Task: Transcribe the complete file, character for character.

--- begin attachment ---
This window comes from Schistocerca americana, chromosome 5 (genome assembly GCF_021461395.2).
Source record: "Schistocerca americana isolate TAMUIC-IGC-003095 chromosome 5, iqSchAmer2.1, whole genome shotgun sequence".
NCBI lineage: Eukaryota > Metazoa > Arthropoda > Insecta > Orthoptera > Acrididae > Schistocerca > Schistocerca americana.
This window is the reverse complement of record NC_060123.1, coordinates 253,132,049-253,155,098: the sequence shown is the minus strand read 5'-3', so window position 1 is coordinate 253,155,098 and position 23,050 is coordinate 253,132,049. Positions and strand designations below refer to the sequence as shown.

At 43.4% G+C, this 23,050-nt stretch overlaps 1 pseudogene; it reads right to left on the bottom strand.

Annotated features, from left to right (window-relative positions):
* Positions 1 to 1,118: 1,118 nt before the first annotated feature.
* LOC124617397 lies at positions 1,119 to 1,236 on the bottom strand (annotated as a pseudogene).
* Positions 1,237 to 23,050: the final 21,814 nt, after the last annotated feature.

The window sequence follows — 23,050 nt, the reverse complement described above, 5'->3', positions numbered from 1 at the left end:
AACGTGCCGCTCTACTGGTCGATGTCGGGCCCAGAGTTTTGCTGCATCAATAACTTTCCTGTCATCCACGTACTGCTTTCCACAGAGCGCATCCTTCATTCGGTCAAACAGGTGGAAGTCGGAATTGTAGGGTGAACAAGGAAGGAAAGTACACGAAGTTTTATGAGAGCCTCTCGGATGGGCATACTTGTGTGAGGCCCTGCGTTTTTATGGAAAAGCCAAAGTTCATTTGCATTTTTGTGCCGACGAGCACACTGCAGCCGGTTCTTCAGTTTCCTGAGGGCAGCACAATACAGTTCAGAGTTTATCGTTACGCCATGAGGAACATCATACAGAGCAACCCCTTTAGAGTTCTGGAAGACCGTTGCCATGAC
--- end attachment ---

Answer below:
This window comes from Schistocerca americana, chromosome 5 (genome assembly GCF_021461395.2).
Source record: "Schistocerca americana isolate TAMUIC-IGC-003095 chromosome 5, iqSchAmer2.1, whole genome shotgun sequence".
NCBI lineage: Eukaryota > Metazoa > Arthropoda > Insecta > Orthoptera > Acrididae > Schistocerca > Schistocerca americana.
This window is the reverse complement of record NC_060123.1, coordinates 253,132,049-253,155,098: the sequence shown is the minus strand read 5'-3', so window position 1 is coordinate 253,155,098 and position 23,050 is coordinate 253,132,049. Positions and strand designations below refer to the sequence as shown.

At 43.4% G+C, this 23,050-nt stretch overlaps 1 pseudogene; it reads right to left on the bottom strand.

Annotated features, from left to right (window-relative positions):
* Positions 1 to 1,118: 1,118 nt before the first annotated feature.
* LOC124617397 lies at positions 1,119 to 1,236 on the bottom strand (annotated as a pseudogene).
* Positions 1,237 to 23,050: the final 21,814 nt, after the last annotated feature.

The window sequence follows — 23,050 nt, the reverse complement described above, 5'->3', positions numbered from 1 at the left end:
AACGTGCCGCTCTACTGGTCGATGTCGGGCCCAGAGTTTTGCTGCATCAATAACTTTCCTGTCATCCACGTACTGCTTTCCACAGAGCGCATCCTTCATTCGGTCAAACAGGTGGAAGTCGGAATTGTAGGGTGAACAAGGAAGGAAAGTACACGAAGTTTTATGAGAGCCTCTCGGATGGGCATACTTGTGTGAGGCCCTGCGTTTTTATGGAAAAGCCAAAGTTCATTTGCATTTTTGTGCCGACGAGCACACTGCAGCCGGTTCTTCAGTTTCCTGAGGGCAGCACAATACAGTTCAGAGTTTATCGTTACGCCATGAGGAACATCATACAGAGCAACCCCTTTAGAGTTCTGGAAGACCGTTGCCATGAC